A new fan-made poster for The Batman recreates The Dark Knight‘s iconic Joker art with The Riddler. After months of anticipation, the veil is finally being slowly lifted on Matt Reeves’ upcoming take on the Caped Crusader, the first proper solo Batman movie since Christopher Nolan bowed out of the franchise with 2012’s The Dark Knight Rises.
Obviously, the biggest reveals about The Batman thus far came courtesy of the recent trailer, which gave audiences a big taste of Reeves’ dark and gritty vision of Gotham City and its vigilante defender. In addition to affording fans their first glimpse of Robert Pattinson’s Batman, the trailer also teased Zoe Kravitz’s Catwoman, Paul Dano’s Riddler and – though it was easy to miss given all his makeup – Colin Farrell’s Penguin. Indeed, the trailer was intense enough to draw instant comparisons to Nolan’s Dark Knight trilogy, something that may or may not be good news for Reeves and company, depending on how things play out.
It remains to be seen if The Batman has the same impact as The Dark Knight, but fan artist BossLogic is one person who’s not shying away from the comparisons. Indeed, the latest bit of art from the noted creator leans into the whole The Batman/The Dark Knight parallel by giving The Riddler his very own Joker-style character poster. See the image in the space below:
Obviously, the Joker poster from The Dark Knight, featuring Heath Ledger as the Clown Prince of Crime, remains one of the more iconic pieces of movie art ever created. And there’s no doubt Ledger’s performance in the film lived up to the hype surrounding the return of Joker to movie screens, as the actor went on to win a posthumous Oscar for his performance. The Riddler himself has much less of a cinematic legacy of course, as he’s only appeared on the big screen in one movie, with Jim Carrey portraying the trickster in 1995’s Batman Forever.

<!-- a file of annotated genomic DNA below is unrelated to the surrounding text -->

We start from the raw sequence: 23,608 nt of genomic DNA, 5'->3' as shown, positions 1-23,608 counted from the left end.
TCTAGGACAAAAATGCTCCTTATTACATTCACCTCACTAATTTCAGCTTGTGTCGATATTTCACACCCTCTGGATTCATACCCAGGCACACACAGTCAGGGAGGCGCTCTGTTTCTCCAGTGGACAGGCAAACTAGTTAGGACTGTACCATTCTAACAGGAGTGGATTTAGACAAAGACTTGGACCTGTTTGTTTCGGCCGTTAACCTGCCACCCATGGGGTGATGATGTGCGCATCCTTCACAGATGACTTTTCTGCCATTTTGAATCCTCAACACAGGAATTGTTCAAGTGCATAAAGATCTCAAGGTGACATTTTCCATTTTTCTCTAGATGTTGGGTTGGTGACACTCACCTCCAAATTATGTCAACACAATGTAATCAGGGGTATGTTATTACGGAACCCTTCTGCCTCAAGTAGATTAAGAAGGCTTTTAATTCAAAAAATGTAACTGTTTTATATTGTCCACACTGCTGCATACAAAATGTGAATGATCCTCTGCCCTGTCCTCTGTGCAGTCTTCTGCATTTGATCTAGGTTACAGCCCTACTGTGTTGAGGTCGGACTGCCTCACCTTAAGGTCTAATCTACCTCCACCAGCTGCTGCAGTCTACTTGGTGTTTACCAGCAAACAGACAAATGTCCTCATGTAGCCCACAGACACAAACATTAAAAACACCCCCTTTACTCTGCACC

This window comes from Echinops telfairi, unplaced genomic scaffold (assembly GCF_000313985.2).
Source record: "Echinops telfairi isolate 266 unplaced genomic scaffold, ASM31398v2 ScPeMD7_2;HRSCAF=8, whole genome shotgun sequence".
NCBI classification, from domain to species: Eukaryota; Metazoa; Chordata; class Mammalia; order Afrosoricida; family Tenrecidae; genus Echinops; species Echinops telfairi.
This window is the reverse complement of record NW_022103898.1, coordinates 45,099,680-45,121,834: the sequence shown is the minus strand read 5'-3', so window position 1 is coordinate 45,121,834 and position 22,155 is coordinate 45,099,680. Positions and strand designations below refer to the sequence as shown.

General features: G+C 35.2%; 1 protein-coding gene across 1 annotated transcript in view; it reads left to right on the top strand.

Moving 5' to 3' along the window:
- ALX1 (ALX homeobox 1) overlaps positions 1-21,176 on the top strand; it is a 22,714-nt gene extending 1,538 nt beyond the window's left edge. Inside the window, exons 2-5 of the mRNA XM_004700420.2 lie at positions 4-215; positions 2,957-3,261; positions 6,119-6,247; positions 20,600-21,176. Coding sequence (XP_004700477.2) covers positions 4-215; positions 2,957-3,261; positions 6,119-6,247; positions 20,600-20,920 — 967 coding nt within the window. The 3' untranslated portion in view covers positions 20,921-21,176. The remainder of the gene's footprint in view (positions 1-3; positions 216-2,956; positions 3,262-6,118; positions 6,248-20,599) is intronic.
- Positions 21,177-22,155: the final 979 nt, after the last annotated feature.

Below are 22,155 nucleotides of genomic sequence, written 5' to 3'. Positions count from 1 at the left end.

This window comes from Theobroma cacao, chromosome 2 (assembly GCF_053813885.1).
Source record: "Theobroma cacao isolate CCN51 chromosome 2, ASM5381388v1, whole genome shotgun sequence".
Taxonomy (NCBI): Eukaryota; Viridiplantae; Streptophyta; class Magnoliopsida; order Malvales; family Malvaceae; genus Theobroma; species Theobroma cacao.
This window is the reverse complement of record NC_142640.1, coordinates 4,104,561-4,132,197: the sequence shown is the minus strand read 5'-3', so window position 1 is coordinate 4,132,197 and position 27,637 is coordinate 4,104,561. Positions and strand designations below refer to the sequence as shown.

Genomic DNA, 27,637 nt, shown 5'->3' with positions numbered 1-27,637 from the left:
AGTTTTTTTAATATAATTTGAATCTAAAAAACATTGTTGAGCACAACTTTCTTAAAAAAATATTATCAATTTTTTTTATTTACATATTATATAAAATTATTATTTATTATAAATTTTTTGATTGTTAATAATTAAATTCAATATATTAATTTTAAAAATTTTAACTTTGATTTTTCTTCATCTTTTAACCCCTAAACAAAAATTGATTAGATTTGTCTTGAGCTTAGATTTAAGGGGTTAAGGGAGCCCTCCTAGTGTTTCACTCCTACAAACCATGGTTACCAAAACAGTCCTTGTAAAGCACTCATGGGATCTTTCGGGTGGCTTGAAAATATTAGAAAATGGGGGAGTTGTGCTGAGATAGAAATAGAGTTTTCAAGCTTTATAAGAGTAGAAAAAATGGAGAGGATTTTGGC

Indeed, comparison immediately become a big part of the conversation any time a new Batman hits the big screen, which is only natural given the rich history of Batman comic books, movies and TV shows that has now accumulated over the decades. Dano is certainly in a more secure place comparison-wise than Ledger was when he took on Joker, given what Jack Nicholson had already established in Tim Burton’s Batman, and he’s definitely better off than Jared Leto was when he tried stepping into Ledger’s Joker shoes in Suicide Squad. But of course, Joaquin Phoenix also played the Joker and won his own Oscar, so there’s proof that it is possible for an actor to take over such a role and win audiences’ support even if a previous performance seemed definitive. It will be fascinating to see how Reeves’ The Batman adds to the legacy of Batman and his Rogues’ Gallery of adversaries, but so far things are looking appropriately dark and menacing.